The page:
That gives us our 32 teams for group play, and they split into these four pots:

Pot 1: Gonzaga, Houston, Kansas, Arizona, Baylor, Villanova, Tennessee, and Texas Tech

Pot 2: Kentucky, Duke, UCLA, Purdue, Auburn, Illinois, Texas, and North Carolina

Pot 3: Connecticut, Arkansas, Providence, Wisconsin, Murray State, San Diego State, Boise State, and Colorado State

Pot 4, which is all eight Round 2 winners: Vermont, South Dakota State, New Mexico State, Princeton, Montana State, Jacksonville State, Cleveland State, and Nicholls State.

I did the random draw to decide the teams for group play because this part absolutely should have a televised selection show. You bring in big names from the college basketball landscape — promise a colar to Roy Williams, and he’d be perfect for this — to pull out the balls with the strips of paper in them, you have Greg Gumbel hosting the whole thing, make a whole spectacle of it, guaranteed ratings on a Tuesday night in mid-November. I actually did the draw as a Twitter Space which you can go back and listen to if you feel so inclined, but this is what it all shook out at:

2022 CBBCL Group Stage

Pot A B C D E F G H
Pot A B C D E F G H
1 Villanova Kansas Arizona Baylor Gonzaga Houston Texas Tech Tennessee
2 Texas Purdue Auburn UCLA Illinois Kentucky Duke North Carolina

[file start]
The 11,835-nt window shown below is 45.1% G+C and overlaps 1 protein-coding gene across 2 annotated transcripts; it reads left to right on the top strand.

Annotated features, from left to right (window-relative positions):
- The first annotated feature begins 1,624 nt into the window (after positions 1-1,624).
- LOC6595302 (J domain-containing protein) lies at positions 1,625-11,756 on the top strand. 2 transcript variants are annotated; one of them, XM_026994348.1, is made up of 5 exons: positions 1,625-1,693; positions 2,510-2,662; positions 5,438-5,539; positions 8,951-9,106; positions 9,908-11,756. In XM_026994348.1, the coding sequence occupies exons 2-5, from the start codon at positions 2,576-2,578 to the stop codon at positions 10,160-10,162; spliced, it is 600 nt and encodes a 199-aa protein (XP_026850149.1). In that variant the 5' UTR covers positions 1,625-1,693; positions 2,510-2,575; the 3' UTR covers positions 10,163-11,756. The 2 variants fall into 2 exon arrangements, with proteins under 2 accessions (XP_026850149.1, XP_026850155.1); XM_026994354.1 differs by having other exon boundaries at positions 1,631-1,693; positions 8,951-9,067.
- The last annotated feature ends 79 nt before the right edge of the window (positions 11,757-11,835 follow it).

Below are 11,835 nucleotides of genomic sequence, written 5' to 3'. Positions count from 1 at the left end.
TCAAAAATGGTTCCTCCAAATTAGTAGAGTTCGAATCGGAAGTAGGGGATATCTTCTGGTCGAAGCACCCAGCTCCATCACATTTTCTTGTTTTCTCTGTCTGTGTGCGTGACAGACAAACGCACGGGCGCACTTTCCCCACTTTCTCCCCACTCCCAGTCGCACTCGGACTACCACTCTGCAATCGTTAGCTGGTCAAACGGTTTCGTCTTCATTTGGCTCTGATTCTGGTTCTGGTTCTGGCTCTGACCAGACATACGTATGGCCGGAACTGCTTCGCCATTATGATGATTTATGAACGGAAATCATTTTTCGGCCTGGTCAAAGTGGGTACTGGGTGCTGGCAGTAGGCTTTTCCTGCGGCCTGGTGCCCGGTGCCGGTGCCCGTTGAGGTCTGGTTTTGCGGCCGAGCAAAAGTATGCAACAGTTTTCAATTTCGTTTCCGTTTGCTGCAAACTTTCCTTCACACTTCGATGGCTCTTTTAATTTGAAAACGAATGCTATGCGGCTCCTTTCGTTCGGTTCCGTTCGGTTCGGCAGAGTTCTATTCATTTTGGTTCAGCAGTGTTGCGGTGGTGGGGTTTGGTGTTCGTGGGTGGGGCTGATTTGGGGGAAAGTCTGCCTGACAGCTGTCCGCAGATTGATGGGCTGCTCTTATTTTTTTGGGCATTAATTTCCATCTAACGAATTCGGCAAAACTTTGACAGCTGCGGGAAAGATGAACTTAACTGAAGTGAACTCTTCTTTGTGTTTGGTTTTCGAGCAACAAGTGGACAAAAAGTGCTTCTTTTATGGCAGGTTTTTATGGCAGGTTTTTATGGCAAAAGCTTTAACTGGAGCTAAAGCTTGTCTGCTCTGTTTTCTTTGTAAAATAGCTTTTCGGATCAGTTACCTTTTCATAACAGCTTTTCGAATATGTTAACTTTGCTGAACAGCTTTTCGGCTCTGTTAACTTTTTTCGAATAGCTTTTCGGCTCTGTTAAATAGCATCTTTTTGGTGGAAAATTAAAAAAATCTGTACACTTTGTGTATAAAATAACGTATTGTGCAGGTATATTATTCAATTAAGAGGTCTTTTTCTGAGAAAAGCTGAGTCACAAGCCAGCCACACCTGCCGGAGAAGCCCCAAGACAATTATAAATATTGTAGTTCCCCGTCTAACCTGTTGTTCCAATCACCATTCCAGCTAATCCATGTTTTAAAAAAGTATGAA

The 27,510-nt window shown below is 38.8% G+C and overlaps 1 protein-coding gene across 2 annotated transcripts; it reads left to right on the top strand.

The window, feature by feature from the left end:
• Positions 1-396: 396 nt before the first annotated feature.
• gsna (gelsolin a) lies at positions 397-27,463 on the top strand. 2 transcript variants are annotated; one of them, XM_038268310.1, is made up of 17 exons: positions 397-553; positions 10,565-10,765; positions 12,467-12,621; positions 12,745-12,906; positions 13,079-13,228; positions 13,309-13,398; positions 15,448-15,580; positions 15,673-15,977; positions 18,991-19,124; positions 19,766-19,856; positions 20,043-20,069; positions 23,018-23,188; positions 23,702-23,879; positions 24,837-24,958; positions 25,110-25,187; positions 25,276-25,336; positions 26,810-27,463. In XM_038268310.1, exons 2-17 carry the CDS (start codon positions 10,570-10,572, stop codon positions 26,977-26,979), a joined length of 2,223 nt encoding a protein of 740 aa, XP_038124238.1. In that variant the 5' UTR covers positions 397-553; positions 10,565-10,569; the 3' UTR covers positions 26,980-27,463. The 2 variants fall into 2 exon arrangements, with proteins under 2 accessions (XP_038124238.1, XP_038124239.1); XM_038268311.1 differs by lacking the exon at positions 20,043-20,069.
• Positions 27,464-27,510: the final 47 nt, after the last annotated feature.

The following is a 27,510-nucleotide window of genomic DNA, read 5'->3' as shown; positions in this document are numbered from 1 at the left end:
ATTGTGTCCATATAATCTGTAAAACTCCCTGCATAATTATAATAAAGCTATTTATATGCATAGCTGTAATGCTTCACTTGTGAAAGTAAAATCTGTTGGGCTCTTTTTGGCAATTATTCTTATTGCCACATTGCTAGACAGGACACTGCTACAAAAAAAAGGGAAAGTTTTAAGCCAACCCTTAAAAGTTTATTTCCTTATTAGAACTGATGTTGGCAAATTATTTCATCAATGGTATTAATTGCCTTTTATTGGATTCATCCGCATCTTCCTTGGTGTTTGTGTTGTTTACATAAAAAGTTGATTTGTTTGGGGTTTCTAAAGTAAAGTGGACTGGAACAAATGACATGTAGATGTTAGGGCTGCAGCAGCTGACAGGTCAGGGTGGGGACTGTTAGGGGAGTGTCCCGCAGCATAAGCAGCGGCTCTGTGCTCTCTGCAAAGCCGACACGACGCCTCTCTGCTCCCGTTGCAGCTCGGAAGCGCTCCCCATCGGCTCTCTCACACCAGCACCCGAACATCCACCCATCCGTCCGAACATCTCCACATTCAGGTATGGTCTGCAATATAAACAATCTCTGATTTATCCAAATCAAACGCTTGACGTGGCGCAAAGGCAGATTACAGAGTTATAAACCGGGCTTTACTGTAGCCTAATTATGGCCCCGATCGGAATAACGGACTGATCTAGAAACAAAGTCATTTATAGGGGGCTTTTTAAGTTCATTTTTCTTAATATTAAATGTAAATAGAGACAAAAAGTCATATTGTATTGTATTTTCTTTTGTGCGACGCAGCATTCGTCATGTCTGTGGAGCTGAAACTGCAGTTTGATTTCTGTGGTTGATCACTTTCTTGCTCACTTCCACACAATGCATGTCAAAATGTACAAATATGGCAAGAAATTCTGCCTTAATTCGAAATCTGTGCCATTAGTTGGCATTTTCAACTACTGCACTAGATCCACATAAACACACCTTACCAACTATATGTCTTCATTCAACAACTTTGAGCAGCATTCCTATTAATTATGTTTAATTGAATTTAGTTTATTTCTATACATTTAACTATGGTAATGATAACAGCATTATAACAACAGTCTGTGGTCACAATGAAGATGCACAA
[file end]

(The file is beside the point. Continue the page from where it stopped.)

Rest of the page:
3 Colorado State Arkansas Boise State Murray State Providence Wisconsin Connecticut San Diego State
4 Princeton South Dakota State Nicholls State Montana State New Mexico State Vermont Jacksonville State Cleveland State

When I did the draw, it was just Pot 1/Group A, Pot 1/Group B, and so on and so forth. I’m not actually trying to schedule games here, so I didn’t do the “Group A, Position 3” part. I would presume that the actual selection would do that, since you want the games going off in a particular order and preassigning positions to games makes all the sense in the world. All we’re trying to do here is show you (and hopefully an actual decision maker or 42) how great it would be to get all of these games on the schedule in November and December when there’s not much else going on in college hoops.

Each of the groups would play a home-and-home series against each other. Villanova going to Texas, Colorado State, and Princeton as well as hosting them. All of these games count as regular season games for the 2023 NCAA tournament selection process, so that adds a bit of importance to the whole thing as well. How is Vermont going to look to the selection committee if they don’t win the automatic bid in the America East but still got six total games against Houston, Kentucky, and Wisconsin, three home and three road? Probably going to help, right? Is it possible that we get a multi-bid league from one of the mid-majors as a result of this? Definitely possible, right? If nothing else, it pushes things in that direction.